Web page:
Georg Ivanovas From Autism to Humanism - systems theory in medicine

5.2 Systemic psychotherapy

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a) structural psychotherapy

The basic idea of structural psychotherapy “is that families develop structures (i.e., regulating codes and patterns in which they relate), in order to carry out functions or roles (e.g., partner, breadwinner, care giver, disciplinarian)… It is assumed that there is an invisible set of rules, based on the family’s culture and societal demands, that organize and regulate people’s behavior” (Hayes 1991). It is a normative model that refers to the question which authority is held by the family members (Hayes 1991). „The parents have the right to make decisions that are related to the survival of the total system” (Minuchin/Fishman: 18). If authority is not correctly performed then dysfunction or diseases might arise. Chaotic families are a source of many health problems and even influence negatively the cognitive abilities of its members (Petril/Plomin 2004).

The structural approach stresses the importance of clear boundaries (both internal and external), as healthy families are characterized by such boundaries (Roberto: 446).

Families are seen to be endangered to become dysfunctional, when natural boundaries are violated. An example is when children become the parents of their parents, the so-called parentification of a child. This might happen when the children have to take the decisions for their parents, a breeding ground for problems (Papp: 171). Another known pattern is the mother who has to mother her husband, because he behaves like a child in most issues of life.

Another issue are stable coalitions between the mother and the child against the father, or by the grandmother and the grandchild against the mother, etc. Sometimes families are enmeshed, such that nobody seems to decide what happens and every member pretends to behave only for the good of the others. In such families a sense of obligation, self sacrifice and self-denial prevails (Roberto: 450)

All this involves a certain judgment from outside, from the therapist. But structural therapists do not try to impose their concept onto the families. They try to induce a change in the family, in order to help the family to overcome the deadlock of a repetitive and/or inadequate pattern. The structural approach is not concerned with the symptoms but with the general structure, bringing forth the inadequate behaviour. It is a therapy on a higher level of order.

Some techniques to influence the family pattern are

  • changing the perception of the process,
  • proposing alternative possibilities that make sense,
  • introducing new relations and reinforce them (Hayes 1991) (1)

There is a main difference to the causal approach. The therapist does not force the family to obey a pattern the therapist judges to be correct. He might propose some tasks or induces new reflections.

If an asthmatic child governs the family and protects an endangered marriage (at least according to the theory from outside), the therapist has many possibilities to influence the rigid pattern. He might encourage the child to undertake new activities outside from home (with the danger that the child is unable to do this because it becomes symptomatic). He might work with the parents and look where their needs are unfulfilled (with the danger that the child becomes symptomatic if something changes). He might impose some exercises where the parents definitively decide and the child has to follow, such that the parents learn or relearn how it is like to decide and to be responsible for a situation. If there are coalitions, such as a mother and child dyad, he might give some exercises where the father and the child have to undertake something together (with the danger that suddenly the mother might become symptomatic). There are a lot of possibilities and the therapeutical process has to be handled creatively as always unforeseen events happen.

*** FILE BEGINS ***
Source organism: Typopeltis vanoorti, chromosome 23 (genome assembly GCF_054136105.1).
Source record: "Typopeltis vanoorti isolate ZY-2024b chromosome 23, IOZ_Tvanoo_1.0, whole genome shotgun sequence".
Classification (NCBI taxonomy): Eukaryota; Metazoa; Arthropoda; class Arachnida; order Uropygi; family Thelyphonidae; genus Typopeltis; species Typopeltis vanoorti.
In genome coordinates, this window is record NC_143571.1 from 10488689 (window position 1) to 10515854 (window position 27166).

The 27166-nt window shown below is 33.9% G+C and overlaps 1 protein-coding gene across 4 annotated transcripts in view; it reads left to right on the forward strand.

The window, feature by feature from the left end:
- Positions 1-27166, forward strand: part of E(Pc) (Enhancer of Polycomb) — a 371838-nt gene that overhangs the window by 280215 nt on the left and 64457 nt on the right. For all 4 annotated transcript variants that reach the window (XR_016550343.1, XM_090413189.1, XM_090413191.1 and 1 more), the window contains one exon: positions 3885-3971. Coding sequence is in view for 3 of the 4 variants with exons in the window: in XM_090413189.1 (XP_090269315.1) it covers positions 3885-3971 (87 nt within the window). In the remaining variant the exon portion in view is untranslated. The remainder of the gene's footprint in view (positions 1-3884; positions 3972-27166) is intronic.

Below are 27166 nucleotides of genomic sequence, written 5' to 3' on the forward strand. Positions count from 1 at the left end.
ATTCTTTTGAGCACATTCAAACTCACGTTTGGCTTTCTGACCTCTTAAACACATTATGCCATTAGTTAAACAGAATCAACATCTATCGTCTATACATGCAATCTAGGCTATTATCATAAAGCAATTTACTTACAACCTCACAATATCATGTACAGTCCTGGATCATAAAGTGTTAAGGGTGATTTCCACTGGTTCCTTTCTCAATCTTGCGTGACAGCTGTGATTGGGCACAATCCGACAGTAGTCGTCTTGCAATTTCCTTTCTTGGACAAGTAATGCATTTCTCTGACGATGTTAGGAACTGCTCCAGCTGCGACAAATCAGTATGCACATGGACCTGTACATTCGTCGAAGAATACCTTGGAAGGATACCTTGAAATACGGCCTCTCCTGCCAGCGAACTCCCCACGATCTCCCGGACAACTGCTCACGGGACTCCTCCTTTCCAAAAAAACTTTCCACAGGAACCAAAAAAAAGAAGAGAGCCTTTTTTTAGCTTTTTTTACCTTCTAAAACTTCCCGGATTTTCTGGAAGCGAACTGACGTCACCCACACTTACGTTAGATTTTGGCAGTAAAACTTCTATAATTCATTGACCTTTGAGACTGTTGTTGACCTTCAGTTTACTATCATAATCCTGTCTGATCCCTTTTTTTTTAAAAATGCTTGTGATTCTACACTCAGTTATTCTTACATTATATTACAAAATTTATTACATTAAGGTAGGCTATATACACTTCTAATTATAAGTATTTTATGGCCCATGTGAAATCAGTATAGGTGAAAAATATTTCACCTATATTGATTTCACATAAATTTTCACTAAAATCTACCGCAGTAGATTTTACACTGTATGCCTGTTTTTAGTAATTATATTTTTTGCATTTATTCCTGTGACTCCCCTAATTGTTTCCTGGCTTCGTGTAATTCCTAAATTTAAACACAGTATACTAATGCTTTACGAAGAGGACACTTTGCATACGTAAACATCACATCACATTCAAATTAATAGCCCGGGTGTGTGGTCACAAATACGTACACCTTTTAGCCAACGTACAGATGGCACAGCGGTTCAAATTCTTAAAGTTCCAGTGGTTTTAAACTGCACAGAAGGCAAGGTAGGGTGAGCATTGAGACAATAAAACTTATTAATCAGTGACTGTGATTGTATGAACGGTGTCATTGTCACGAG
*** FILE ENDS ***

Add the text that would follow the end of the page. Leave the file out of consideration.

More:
Although the basic theory is normative, the therapeutical practice is based on a stimulus-response pattern (chap. 6.10) which obeys the principles of equifinality (chap. 4.7). That is, the system family has, if a change is induced, the ability to find its own solution according to its inner structure. In the synergetic model this means that the ball will find a new state or changing states, if the dysfunctional valley is abandoned. To achieve this, it might as well be necessary to ‘heat the situation up’. This represents a form of ‘initial deterioration’ (chap. 6.11).

The largest ever trial in structural psychotherapy was the combat of crime in New York at the end of the 20th century. After all attempts had failed to control criminality with first order strategies, there was a shift of paradigm based on the concept of fixing the ‘broken window’. A car with a broken window is immediately robbed, something not (or at least less) true for a car in ‘order’. The strategy of the city of New York was to keep an outer order. All graffiti were immediately removed, streets were held clean from rubbish or animal’s excrements, etc. With such interventions, not concerned with the symptom, but with the structure, crime rate fell about to the half, a wonder nobody had expected. This structural intervention was probably the most effective intervention for the health of New Yorkers ever, prohibition (a first order intervention) included.

Another structural intervention was to reduce the class size in U.S. primary schools. The health of the children improved impressingly. It was even chaeper to reduce classes than to treat diseases (Columbia University's Mailman School of Public Health 2007).


(1) The introduction of new relations (öinks)is a general method to increase robustness, even in genetics. (chap. 6.4)


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